The battle over a Japanese macaque known as the Ikea monkey is heating up, with a primate sanctuary alleging his owners strangled the animal, hit him with a wooden spoon and planned to have his teeth removed.
But a lawyer representing the woman who is trying to get her pet back dismisses the claims, saying they're an attempt to discredit his client.
Anything can be claimed in such court documents, "no matter how ridiculous or untrue," Ted Charney said in a statement.
The monkey named Darwin has resided at Story Book Farm Primate Sanctuary in Sunderland, Ont., since he was found in December wandering in the parking lot of a Toronto Ikea, wearing a little shearling coat.
The sanctuary is trying to block efforts by Yasmin Nakhuda, Darwin's owner, to get him back, and it's now alleging in court documents filed Friday in Ontario Superior Court in Oshawa, Ont., that she abused him. The documents did not say how the sanctuary learned about the alleged abuse.
Ms. Nakhuda has said that a breeder gave Darwin to her as a gift in July, though she hasn't identified the breeder publicly or in the court proceedings. But the sanctuary alleges Ms. Nakhuda, a real estate lawyer, was introduced to an illegal exotic animal dealer by a client.
Ms. Nakhuda tried to return Darwin after a few days and balked at the $10,000 price tag, but she decided to pay and to keep Darwin after the dealer showed her how to abuse the monkey so he behaved, the sanctuary alleges.
The whole family, including Ms. Nakhuda's husband and her 11-year-old and 16-year-old sons, have abused Darwin since then, the sanctuary alleges.
They have strangled Darwin, hit him in the head and face, used a wooden spoon to hit him, forced him to live in a small dog crate, failed to change his diaper for up to three days and failed to comply with standards of care for captive primates, the sanctuary alleges.
The allegations have not been proven in court.
Mr. Charney said the strangulation allegation may relate to a technique for bathing the monkey.
"She holds him by the neck to keep him still or above water," he said. "The defence calls this strangulation. (Sanctuary founder Sherri) Delaney has extreme views about people owning a monkey. What the community considers normal pet handling, she considers abuse."
"We believe this pleading is designed to shock the public and discredit Yasmin so as to intimidate her into dropping the lawsuit," Mr. Charney said. "The allegations against the children are particularly disturbing."
Darwin was biting the family to protect himself, which prompted them to make plans to have his teeth removed, the sanctuary alleges. The sanctuary suggests animal cruelty laws were broken.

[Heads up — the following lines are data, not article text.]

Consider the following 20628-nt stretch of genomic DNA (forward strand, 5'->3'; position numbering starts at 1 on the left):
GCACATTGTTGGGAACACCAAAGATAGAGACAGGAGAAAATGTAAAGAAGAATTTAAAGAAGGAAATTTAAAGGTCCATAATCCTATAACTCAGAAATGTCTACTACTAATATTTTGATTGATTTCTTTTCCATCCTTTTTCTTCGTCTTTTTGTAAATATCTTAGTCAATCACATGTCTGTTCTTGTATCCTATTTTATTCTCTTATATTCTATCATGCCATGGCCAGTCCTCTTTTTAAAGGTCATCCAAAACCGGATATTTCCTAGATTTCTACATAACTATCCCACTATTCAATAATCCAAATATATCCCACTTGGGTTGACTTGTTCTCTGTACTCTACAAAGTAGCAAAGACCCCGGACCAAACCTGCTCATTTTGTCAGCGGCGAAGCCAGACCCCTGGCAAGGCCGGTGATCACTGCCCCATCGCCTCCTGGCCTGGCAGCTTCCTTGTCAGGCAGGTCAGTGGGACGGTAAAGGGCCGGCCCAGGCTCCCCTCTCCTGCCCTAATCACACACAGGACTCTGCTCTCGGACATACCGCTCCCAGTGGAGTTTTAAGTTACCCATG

In advance of a Jan. 31 court hearing, Mr. Charney recently interviewed the two animal control officers who got Ms. Nakhuda to surrender Darwin and said neither reported signs of abuse.
"When Yasmin was allowed to see him at animal services he was extremely happy to see her and she was very helpful by changing his diaper and washing him," Mr. Charney said the officers testified under oath.
Ms. Nakhuda maintains that she signed a surrender form at animal services because she was told if she did she would not face criminal charges for owning an illegal animal.
She has said that she has cared for Darwin like her child and was his mother figure. Photos of Ms. Nakhuda and Darwin entered as evidence in court show the monkey swaddled like a baby asleep in bed with Ms. Nakhuda and curled up asleep on her younger son's lap. She has posted videos of Darwin brushing his teeth with her and climbing a door at her office.
"There are many YouTube videos which show Darwin with the family looking just fine and reveal a loving relationship," Mr. Charney said. "Not one person has come forward to say they witnessed abuse."
Ms. Nakhuda has posted more videos this weekend, filmed when she still had possession of him, including one in which she demonstrates how to change his diaper.
An Ontario Superior Court judge has agreed to hear full arguments in January on where Darwin should stay until the case can come to a trial, but ruled at an interim hearing on Dec. 21 that at least until then, the monkey will stay at the sanctuary.
The judge ruled that Ms. Nakhuda should be able to visit Darwin in the meantime, but she refused to accept the sanctuary's conditions of a supervised visit during which she would remain outside Darwin's enclosure.
She said it would be too traumatic for the monkey to see her in those circumstances, but the sanctuary alleges that Ms. Nakhuda won't agree to a supervised visit because she is afraid of staff witnessing Darwin's "potentially negative reaction to seeing his primary abuser."